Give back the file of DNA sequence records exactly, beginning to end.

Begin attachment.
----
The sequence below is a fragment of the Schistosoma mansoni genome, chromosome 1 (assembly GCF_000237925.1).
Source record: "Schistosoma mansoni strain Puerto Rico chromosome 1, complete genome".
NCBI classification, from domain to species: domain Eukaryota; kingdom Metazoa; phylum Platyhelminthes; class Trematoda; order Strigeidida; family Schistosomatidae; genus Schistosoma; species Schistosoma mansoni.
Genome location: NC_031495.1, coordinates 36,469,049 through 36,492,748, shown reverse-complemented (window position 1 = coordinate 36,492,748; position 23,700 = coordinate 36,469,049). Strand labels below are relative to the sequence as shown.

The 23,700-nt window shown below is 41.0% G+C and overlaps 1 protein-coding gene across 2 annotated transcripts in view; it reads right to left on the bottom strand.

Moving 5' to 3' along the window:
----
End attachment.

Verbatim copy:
The sequence below is a fragment of the Schistosoma mansoni genome, chromosome 1 (assembly GCF_000237925.1).
Source record: "Schistosoma mansoni strain Puerto Rico chromosome 1, complete genome".
NCBI classification, from domain to species: domain Eukaryota; kingdom Metazoa; phylum Platyhelminthes; class Trematoda; order Strigeidida; family Schistosomatidae; genus Schistosoma; species Schistosoma mansoni.
Genome location: NC_031495.1, coordinates 36,469,049 through 36,492,748, shown reverse-complemented (window position 1 = coordinate 36,492,748; position 23,700 = coordinate 36,469,049). Strand labels below are relative to the sequence as shown.

The 23,700-nt window shown below is 41.0% G+C and overlaps 1 protein-coding gene across 2 annotated transcripts in view; it reads right to left on the bottom strand.

Moving 5' to 3' along the window: